Some children's poetry classics include "Jabberwocky" by Lewis Carroll, "The Tyger" by William Blake and "Dirty Face" by Shel Silverstein. The former two were written in the 19th century, the latter in the 20th century.
"Jabberwocky" belongs to a tradition of nonsense poetry in which the rhythm and rhyme in the language of the poem are the main features. The meaning is partly inaccessible because many of the words are coinages whose meanings a person can only infer from the context or through in-depth etymological analysis. Such language is also known as jabber, speech that is mostly unintelligible.
"The Tyger" is a more directly understood poem in which the narrator ponders through a series of incantatory questions about who is responsible for creating such an awe-inspiring creature. The narrator seems confounded at times, a feeling intensified by the growing list of questions that lead to complex queries about the contradictory nature of the universe when the narrator asks the creature if whoever created the lamb also created the tiger.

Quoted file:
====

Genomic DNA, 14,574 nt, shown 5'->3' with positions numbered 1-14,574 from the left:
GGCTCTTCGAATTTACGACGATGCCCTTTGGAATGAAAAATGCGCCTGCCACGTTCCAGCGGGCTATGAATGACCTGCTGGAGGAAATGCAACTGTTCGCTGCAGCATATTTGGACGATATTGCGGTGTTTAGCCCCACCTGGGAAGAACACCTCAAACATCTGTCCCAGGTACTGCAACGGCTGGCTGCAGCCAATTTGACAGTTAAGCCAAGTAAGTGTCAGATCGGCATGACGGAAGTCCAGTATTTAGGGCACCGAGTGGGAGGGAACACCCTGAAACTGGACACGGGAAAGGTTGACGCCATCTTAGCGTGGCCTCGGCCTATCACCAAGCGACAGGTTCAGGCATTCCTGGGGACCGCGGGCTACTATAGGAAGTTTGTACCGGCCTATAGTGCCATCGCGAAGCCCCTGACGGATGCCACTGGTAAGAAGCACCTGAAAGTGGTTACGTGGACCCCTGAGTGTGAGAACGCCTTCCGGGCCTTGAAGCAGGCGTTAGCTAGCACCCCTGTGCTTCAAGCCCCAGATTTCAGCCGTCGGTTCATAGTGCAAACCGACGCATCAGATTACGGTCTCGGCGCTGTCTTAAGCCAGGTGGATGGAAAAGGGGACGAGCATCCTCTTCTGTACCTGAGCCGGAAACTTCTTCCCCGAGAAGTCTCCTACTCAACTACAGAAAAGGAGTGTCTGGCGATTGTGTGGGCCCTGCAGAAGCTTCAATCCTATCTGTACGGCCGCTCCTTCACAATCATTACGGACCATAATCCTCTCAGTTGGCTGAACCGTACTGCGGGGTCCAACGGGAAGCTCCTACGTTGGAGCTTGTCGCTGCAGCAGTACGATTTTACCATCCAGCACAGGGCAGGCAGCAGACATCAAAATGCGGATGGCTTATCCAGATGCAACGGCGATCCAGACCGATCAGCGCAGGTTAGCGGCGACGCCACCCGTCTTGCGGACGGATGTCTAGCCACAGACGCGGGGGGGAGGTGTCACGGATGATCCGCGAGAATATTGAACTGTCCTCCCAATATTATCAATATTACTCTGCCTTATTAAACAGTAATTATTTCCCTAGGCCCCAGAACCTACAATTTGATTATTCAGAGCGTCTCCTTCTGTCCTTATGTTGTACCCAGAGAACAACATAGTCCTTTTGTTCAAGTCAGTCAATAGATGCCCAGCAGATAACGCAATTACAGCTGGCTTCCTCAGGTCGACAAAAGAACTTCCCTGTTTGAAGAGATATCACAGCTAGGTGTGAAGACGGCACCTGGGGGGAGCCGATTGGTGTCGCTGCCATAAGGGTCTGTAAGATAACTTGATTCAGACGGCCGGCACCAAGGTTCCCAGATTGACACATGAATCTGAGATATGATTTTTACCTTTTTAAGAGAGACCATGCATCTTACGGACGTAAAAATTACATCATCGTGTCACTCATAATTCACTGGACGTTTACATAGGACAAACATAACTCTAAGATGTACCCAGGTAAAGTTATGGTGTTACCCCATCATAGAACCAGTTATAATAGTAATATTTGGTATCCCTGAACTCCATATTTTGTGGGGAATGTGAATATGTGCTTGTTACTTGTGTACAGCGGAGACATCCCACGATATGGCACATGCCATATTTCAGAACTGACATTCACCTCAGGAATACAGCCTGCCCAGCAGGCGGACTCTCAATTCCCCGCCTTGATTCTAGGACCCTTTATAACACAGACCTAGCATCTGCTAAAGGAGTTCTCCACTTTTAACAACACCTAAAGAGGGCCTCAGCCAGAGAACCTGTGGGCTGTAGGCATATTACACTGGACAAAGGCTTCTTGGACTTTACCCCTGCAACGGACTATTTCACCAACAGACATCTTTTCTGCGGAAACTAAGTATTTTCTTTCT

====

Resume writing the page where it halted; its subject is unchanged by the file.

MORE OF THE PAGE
"Dirty Face" is a more playful poem yet with thematic concerns that are just as serious. After an adult asks a child how the child's face got so dirty, the child produces a long list of actions that attest to adventurous spirit and powerful imagination of children, ending in a challenge to the adult to think of all the fun he is missing because he is no longer a child.